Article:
Evicted couple told to try to sell home to man who made offer
John Lloyd (43), who is blind, and wife told they sought injunctions in error against Stepstone
Mr Justice Anthony Hunt told John Lloyd (43), who is blind, and his wife Fiona (44), they had mistakenly sought injunctions against Stepstone Mortgage Funding Ltd restraining the bank from taking further steps in the sale of their home in Kells, Co Meath. File photograph: Cyril Byrne/The Irish Times
A couple has been told by a High Court judge that if they can rekindle the interest of a man who offered to buy their house from them, they should pass this information on to the bank that evicted them last week.
Mr Justice Anthony Hunt said while he had no power to issue orders against Stepstone Mortgage Funding Ltd or the agencies that conducted the eviction, he wanted to do all he could to put matters back on track.
The judge told John Lloyd (43), who is blind, and his wife Fiona (44) , they had mistakenly sought injunctions against Stepstone, restraining the bank from taking further steps in the sale of their home in Kells, Co Meath.
He said the bank had been engaged in extensive communication with the couple after having received an order for possession on foot of more than €240,000 arrears in April 2013.
Mr Justice Hunt told barrister Roland Rowan, who appeared with solicitors AC Forde for Stepstone, that the lender had obtained a number of dates to execute repossessions during the past two years but had not progressed them until last Wednesday.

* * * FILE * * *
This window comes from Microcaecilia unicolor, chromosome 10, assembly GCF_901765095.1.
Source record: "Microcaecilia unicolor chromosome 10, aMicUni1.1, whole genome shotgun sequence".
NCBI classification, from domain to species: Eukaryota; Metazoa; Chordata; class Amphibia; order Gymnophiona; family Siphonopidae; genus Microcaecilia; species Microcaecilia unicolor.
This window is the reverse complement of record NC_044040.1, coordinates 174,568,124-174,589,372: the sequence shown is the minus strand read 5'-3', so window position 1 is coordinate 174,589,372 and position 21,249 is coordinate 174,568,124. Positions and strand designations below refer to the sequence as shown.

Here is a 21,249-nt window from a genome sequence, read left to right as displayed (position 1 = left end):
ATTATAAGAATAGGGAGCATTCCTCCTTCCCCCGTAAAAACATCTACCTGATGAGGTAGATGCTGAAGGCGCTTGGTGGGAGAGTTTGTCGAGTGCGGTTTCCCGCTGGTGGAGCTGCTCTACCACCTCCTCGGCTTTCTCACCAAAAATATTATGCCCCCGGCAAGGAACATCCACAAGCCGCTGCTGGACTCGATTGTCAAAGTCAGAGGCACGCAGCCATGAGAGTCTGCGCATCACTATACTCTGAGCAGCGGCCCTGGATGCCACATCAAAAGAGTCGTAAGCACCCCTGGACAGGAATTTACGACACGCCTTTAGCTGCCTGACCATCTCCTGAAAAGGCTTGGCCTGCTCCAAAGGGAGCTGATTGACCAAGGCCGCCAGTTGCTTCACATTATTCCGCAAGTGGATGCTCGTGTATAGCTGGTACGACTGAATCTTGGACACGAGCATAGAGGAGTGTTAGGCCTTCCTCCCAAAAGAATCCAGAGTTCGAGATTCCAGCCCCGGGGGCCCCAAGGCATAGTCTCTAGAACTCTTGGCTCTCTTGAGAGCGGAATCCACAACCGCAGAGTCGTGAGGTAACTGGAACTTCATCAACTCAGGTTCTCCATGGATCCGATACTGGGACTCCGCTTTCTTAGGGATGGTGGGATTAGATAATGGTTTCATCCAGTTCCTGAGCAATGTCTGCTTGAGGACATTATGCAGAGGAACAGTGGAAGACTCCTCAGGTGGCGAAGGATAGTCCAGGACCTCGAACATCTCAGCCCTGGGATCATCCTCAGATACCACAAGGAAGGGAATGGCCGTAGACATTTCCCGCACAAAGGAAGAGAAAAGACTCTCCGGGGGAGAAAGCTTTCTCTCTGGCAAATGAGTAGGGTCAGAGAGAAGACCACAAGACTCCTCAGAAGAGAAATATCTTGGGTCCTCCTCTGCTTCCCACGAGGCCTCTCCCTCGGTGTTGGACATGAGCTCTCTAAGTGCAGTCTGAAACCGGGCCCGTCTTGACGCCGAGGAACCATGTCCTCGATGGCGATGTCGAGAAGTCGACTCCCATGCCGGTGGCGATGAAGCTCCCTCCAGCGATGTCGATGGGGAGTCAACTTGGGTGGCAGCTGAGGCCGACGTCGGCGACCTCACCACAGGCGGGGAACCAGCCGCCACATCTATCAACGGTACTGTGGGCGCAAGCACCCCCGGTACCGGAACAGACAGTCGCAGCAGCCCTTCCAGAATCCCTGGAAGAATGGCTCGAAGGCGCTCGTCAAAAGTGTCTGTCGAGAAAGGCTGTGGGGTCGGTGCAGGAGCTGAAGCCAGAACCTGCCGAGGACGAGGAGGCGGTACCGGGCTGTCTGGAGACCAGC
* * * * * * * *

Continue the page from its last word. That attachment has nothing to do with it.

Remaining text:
He said that in the meantime, the Lloyds and the bank had engaged in extensive negotiations regarding the possible sale of their house.
The bank had reduced the debt to €60,000 and had agreed to a 50-50 split with the Lloyds of any money obtained in a sale value over that figure.
Ms Lloyd, who conducted her own and her husband’s litigation, told the court that a John Ryan, who was now living in the US, had offered €77,000 to purchase their home, but this had fallen through.
Mr Justice Hunt refused to grant the Lloyds any order but told them that if Mr Ryan could be persuaded to renew his €77,000 offer, with an equal split of the extra €17,000 between them and the bank, he would consider it.
He granted the Lloyds and the bank liberty to apply again to the court and said this liberty would expire in three weeks’ time.
“I would like to see people remain in their family home,” the judge said. “I am probably overstepping the mark here but if Mr Ryan continues to be prepared to go through with this, it is something everybody has got to consider.”
The Lloyds claimed they had been turfed out by a team of bailiffs and had been dragged from their home in their bare feet and pyjamas.
Ms Lloyd told the court on Tuesday that her body was black and blue as a result of being dragged from her home. She said her husband, who was medically retired from the Civil Service, had been put out of his home without his white cane.
No other accommodation
Ms Lloyd said she and her husband were now living with friends and currently had no other accommodation. She claimed her repayments on the €186,000 mortgage had spiralled from €423 to €939 a month. She told the judge this included interest on arrears.
When the judge asked her how it had appeared on social media that the eviction would be stopped at all costs, she said she was not responsible for what had been put up on social media by someone else.
She handed in a booklet of photographs of the eviction, including members of the Garda and security staff.
The judge said he would have to refuse the couple’s application for injunctions against the bank, whose Dublin headquarters are at Spencer Dock, North Wall Quay.
He told them they could issue whatever proceedings they wished against the agencies that carried out the physical repossession of the house, and advised that if the couple intended applying to the court within the next three weeks, they should bring with them Mr Ryan and his cheque for €77,000.